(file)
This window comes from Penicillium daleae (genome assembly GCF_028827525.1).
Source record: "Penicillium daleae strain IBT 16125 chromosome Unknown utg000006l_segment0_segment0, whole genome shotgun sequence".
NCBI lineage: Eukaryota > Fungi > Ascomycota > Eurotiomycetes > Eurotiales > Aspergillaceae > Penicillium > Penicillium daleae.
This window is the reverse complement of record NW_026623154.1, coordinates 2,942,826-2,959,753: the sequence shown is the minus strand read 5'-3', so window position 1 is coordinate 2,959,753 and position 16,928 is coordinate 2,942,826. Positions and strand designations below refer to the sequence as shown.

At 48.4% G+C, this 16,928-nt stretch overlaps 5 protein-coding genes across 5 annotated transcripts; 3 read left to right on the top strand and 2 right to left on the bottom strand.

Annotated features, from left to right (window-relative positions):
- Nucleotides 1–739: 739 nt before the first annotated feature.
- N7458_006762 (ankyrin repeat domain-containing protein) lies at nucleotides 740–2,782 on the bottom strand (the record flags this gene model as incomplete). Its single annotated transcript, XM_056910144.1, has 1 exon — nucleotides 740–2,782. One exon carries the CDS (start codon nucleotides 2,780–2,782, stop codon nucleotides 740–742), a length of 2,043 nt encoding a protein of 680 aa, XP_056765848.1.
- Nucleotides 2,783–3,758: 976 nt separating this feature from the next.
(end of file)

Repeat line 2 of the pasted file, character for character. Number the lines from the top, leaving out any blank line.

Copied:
Source record: "Penicillium daleae strain IBT 16125 chromosome Unknown utg000006l_segment0_segment0, whole genome shotgun sequence".